So the answer to your first question is what's left dangling; and it has to derive from what our goal(s) as a nation are -- which, frankly, under the current administration, are unclear to me. At one time, I thought it was to promote democratic ideals, and to help those that couldn't help themselves, and thus encourage free trade and capitalism. But as CMG pointed out regarding Syria and Ukraine, I'm obviously in error.
     
  16. NaasPreacher (C4K)

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    So if a 450,000 man ground force is not big enough, how big would be? I assume since your knowledge of history so far out shines mine that you can teach me something about how big of a ground force is big enough in 2014. We are at about 500,000 now - should that be 750,000 to be safe? A million?

    I am not sure how we are supposed to 'fight Islam' with ground troops. It is a new type of enemy, even if ti is acknowledged that Islam is an enemy, with new strategies needed to fight the war. Where are we supposed to put the boots on ground?
     
    #16 NaasPreacher (C4K), Feb 25, 2014
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  17. NaasPreacher (C4K)

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    The answer is no. At the new levels the US could still defeat any nation on earth, while at the same time aiding allies in other areas.
     
  18. NaasPreacher (C4K)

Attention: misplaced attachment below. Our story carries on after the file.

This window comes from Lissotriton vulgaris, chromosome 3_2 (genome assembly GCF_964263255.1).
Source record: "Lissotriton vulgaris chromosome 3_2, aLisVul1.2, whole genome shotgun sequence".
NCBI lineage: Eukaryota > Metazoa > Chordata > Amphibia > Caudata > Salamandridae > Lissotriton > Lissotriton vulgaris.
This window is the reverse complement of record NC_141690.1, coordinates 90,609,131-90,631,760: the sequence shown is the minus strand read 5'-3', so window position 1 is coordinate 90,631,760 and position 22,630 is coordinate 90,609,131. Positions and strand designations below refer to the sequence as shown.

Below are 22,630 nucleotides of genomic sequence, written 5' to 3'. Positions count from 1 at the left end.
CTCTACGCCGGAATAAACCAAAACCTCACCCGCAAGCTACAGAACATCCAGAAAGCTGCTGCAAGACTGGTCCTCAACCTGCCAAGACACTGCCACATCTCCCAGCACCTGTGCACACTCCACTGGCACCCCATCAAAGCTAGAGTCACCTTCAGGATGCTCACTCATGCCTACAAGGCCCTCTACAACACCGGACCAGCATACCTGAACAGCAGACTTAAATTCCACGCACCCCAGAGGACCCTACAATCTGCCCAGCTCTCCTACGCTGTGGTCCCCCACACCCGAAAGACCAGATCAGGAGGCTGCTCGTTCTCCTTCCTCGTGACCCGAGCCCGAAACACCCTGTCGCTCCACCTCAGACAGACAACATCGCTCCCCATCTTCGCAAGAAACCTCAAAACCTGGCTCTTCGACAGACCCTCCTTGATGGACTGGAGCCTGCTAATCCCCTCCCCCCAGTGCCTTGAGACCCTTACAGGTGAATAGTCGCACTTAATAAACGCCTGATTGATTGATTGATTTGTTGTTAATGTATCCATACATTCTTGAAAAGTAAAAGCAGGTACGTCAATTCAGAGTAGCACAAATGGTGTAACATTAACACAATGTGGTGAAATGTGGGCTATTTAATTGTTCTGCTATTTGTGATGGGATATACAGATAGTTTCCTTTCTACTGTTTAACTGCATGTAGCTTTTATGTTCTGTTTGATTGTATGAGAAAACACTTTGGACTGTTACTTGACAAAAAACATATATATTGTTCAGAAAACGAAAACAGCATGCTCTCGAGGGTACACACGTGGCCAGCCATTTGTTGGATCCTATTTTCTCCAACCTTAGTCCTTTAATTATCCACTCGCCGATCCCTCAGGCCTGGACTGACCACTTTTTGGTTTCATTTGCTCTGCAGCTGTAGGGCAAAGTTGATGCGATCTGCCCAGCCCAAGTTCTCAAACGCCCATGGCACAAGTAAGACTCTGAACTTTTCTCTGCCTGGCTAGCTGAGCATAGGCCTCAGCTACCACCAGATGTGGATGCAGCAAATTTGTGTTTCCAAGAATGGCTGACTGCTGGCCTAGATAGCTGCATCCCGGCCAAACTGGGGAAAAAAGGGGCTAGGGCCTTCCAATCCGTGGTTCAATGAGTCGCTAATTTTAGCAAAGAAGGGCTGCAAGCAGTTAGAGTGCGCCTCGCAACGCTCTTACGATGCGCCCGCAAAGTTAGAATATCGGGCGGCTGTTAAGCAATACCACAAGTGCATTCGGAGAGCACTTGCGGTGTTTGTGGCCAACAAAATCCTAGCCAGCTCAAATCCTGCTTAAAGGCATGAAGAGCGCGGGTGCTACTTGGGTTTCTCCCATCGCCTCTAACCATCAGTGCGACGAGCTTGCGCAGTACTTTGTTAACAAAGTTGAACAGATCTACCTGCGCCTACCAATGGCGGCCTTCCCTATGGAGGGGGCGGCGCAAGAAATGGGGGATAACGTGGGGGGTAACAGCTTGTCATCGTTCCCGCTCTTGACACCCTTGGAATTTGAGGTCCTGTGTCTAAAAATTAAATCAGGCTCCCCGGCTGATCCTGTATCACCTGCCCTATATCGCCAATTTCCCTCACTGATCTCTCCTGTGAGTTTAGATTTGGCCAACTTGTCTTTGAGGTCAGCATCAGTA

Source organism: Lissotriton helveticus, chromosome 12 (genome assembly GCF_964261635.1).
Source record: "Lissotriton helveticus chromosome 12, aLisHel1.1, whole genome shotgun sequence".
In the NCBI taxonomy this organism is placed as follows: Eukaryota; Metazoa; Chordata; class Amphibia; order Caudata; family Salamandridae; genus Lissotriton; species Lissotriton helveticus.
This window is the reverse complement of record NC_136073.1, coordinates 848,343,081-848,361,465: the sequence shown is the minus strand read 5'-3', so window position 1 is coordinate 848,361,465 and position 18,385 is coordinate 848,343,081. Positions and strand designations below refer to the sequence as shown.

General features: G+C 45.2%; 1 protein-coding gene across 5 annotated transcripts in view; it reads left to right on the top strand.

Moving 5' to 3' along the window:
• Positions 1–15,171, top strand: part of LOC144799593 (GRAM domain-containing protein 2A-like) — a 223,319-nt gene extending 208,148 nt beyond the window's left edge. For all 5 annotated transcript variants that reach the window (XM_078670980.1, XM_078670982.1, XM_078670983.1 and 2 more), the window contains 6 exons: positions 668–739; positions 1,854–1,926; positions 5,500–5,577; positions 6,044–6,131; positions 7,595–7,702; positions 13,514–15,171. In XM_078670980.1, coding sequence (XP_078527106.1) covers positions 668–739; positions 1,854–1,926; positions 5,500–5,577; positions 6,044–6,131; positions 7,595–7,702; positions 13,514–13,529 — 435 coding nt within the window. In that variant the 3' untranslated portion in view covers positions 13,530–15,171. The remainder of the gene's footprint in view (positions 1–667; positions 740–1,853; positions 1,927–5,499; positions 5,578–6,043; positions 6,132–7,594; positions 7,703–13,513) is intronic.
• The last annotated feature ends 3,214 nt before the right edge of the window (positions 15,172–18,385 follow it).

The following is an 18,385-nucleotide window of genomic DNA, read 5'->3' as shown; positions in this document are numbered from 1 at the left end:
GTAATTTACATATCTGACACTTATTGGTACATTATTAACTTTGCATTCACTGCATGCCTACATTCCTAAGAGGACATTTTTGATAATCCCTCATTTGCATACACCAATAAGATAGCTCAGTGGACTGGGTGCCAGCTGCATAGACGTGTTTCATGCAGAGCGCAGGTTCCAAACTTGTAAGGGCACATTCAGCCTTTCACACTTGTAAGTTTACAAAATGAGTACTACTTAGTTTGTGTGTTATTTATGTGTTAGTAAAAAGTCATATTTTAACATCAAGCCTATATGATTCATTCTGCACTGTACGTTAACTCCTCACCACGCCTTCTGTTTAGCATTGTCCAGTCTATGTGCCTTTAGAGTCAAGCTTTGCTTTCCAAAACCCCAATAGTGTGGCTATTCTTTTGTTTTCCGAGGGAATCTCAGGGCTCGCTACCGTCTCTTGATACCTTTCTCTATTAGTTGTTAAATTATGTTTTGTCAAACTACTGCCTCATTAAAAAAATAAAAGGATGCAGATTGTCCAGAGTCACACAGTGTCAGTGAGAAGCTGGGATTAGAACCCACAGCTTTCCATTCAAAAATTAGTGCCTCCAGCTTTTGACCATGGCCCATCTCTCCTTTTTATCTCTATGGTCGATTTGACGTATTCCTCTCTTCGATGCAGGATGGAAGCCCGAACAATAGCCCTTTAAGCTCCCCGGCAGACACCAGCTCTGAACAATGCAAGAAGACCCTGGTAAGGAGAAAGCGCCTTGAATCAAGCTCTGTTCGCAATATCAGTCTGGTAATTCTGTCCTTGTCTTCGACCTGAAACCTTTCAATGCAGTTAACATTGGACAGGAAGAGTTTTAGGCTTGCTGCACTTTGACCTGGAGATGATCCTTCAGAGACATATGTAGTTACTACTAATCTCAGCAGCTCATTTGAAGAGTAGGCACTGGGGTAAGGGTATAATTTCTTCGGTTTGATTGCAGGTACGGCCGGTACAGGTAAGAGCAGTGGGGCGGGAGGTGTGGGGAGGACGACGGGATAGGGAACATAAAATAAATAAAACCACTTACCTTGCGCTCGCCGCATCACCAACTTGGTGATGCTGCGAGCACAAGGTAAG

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    Though I disagree with a few points here, I think your post has real merit. Thanks for presenting facts and views without resorting to personalising a response.

    You point out the difficulties US foreign policy over the last 40 years has brought about. There is no real direction and many of the situations you mention are not going to be any more serious as a result of a 10% reduction in ground forces. The whole situation needs a fundamental rethink and I don't see real ideas coming from either side of the aisle.
     
  19. Bro. Curtis

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  20. JonC

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    I doubt that we will need a draft. The military turns away more qualified (by regulation) men and women than they accept. For more than a decade the military has set the bar to enlist much higher than is required. Recruiters realize that the easiest time to recruit for a military service is at the onset of a conflict and when recruitment is low or approaching critical, services lower the standard to regulatory guidelines.

    This is my concern. Training takes time, we do not have the military that we had when no large standing Army was standard. Technology has greatly increased our effectiveness, but it has also increased the skill sets needed and training required. Initial Entry Training does not equip (and cannot equip) servicemembers to simply jump into a position and function within a unit. Instead, it supplements the training that is received at a unit. Gone are the days when guys just pick up a gun and rush off to war.